Research activity and output is increasingly seen as a mark of excellence. Emerging education sectors often struggle to compete on this stage due to lack of experience or awareness of the process. Student research is an oft under-explored area of this debate and one that requires further attention an analysis. This paper uses a mixed methods approach and an ethnographic case study of two private universities in Dubai, in order to explore the experiences and challenges university students face when conducting research. Set against the backdrop of research output and rankings, this paper addresses key questions and proposes institutional responses to support student engagement, understanding and output.
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    The Creative Use of Cohesive Devices: Exploring New Roles
    (The British University in Dubai (BUiD), 2020-04) Abu-Ayyash, Emad A. S.
    The role of cohesive devices in different types of discourses has been broadly acknowledged to be maintaining texture, or holding the different parts of the text together. This role was emphasised in a plethora of studies in discourse analysis, and cohesive devices have been considered to be the glue-like linguistic tools through which textuality is achieved and without which a certain piece of discourse would look like fragmented, disconnected sentences. Important as it is, the ‘gluing’ role of cohesive devices has been the primary and dominant focus of research and whether these devices can play other roles in texts has been under-investigated, if not ignored. The current paper addresses this gap in research by exploring other possible roles of cohesive devices. Three newspaper, opinion articles for one of the renowned writers, Thomas L. Friedman, were selected and analysed in terms of the various roles played by cohesive devices in them. Through mixed-methods analysis, it was found that cohesive devices played several roles other than holding the various parts of the text together.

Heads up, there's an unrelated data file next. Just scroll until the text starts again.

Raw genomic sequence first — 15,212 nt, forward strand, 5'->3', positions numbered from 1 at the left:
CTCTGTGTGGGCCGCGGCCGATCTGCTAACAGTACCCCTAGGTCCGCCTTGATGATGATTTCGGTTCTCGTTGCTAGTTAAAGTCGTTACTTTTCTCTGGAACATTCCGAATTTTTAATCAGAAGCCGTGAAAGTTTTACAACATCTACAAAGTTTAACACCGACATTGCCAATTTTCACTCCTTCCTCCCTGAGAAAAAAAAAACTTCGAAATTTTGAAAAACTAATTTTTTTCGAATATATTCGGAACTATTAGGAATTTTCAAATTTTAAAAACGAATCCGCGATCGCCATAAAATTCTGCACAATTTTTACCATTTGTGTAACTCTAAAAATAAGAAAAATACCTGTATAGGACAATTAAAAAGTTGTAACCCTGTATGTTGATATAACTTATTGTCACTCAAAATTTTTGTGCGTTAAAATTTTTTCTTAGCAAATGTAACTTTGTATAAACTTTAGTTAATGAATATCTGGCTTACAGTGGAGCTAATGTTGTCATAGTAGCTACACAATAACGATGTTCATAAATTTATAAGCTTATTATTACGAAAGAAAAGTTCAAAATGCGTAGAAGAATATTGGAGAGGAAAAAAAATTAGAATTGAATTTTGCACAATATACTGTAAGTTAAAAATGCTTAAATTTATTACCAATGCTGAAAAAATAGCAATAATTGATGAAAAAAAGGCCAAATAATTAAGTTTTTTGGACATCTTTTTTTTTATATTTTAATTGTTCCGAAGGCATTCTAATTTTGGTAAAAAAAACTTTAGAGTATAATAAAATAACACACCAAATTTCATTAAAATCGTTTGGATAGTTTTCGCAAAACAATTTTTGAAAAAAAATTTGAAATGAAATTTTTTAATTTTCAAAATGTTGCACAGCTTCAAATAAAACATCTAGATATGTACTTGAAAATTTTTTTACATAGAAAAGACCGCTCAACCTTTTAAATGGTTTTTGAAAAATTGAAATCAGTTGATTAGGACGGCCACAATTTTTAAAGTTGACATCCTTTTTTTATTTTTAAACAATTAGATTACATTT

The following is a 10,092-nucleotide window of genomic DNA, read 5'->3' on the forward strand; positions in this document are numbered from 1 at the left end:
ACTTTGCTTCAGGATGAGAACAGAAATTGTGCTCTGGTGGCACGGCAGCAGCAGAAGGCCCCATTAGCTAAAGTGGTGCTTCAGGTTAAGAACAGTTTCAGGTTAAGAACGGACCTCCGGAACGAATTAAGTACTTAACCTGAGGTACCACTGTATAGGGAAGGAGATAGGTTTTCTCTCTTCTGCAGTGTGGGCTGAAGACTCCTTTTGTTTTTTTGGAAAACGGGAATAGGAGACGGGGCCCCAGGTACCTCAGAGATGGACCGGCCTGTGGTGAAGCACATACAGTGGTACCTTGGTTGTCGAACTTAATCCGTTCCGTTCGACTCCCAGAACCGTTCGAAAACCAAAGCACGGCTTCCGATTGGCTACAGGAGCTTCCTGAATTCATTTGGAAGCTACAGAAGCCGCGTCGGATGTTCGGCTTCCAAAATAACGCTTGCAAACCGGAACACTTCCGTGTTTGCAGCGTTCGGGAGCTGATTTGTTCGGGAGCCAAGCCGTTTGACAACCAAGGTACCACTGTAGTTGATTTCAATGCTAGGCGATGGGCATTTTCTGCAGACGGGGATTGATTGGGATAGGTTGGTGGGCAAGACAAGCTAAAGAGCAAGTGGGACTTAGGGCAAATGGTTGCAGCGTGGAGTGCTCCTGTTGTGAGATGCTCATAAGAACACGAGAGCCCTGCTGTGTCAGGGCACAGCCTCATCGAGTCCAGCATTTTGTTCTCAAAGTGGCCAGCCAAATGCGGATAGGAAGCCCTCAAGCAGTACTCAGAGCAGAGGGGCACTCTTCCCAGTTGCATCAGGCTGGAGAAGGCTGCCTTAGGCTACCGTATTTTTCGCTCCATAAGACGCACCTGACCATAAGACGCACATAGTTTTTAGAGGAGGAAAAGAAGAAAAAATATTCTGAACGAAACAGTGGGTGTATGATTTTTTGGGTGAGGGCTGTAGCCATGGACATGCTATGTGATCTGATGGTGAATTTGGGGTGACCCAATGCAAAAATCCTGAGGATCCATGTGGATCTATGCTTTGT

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    The impact of formative walk-throughs in advancing formative assessment and improving student performance
    (The British University in Dubai (BUiD), 2020-04) Al Khatib, Soulafa Ahmad
    What students do in a classroom, their knowledge of why they are doing it and how to do it have a great impact on their performance. Understanding formative assessment and its appropriate application in class will lead to a whole school culture change focused on learning. This study explains the impact of formative walk-throughs in advancing formative assessment and improving students’ performance. This explanatory case study seeks to establish the causal relationship between formative walk-throughs and application of formative assessment which would in turn lead to better students’ achievement in a private school in Dubai, UAE. The results indicated the impact of formative walk-throughs on better application of formative assessment and the role of formative assessment in improving students’ performance and creating motivated self-regulated learners.
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    Distributed leadership in higher education: an analysis of heads of departments’ leadership practice in the UAE
    (The British University in Dubai (BUiD), 2020-04) Ramakrishnan, Senthilnathan; Abukari, Abdulai
    The purpose of this research is to explore the extent to which leadership styles or approaches adapted by heads of department in selected independent degree awarding institution in the emirate of Abu Dhabi, United Arab Emirates use the distributed leadership style. This study used a qualitative research approach to achieve the research aim. Evidence from the data shows that there is always no single best approach to leadership and in all places. Leaders’ approaches are driven by the context in which they practice and usually reflect a mixture of different leadership styles. Every leader is different, and they usually do not stick to one type of leadership style as evident in the findings. Leaders tend to adapt different approaches to manage different situations.